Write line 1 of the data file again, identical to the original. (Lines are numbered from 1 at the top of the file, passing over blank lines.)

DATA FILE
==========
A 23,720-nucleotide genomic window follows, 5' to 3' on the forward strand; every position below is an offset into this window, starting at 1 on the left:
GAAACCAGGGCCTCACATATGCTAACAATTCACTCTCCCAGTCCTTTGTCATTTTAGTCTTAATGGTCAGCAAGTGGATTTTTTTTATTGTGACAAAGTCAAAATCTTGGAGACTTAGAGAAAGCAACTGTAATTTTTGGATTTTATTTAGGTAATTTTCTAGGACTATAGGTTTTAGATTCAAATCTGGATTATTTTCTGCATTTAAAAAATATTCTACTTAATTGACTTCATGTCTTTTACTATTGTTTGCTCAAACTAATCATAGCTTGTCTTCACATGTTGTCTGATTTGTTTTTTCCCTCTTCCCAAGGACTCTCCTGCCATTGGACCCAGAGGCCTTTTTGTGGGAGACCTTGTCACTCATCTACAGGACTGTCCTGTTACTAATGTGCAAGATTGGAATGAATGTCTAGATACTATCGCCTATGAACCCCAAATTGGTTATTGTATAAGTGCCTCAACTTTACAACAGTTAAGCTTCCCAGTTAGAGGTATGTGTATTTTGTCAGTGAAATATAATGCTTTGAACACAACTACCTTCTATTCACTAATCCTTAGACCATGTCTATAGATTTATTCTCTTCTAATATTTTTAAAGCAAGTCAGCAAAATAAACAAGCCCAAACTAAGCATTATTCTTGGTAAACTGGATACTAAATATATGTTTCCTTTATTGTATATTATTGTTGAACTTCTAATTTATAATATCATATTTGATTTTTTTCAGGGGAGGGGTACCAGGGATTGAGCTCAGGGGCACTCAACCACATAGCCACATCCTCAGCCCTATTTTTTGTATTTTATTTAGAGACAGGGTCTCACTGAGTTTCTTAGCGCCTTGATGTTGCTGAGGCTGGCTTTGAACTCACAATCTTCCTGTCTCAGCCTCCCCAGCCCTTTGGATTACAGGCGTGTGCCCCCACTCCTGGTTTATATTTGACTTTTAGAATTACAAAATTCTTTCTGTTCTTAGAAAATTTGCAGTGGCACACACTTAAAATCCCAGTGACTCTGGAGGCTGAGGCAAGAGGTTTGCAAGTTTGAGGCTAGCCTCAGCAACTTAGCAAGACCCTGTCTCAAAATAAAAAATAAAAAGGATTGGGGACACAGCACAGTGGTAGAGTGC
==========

A 23,720-nucleotide genomic window follows, 5' to 3' on the forward strand; every position below is an offset into this window, starting at 1 on the left: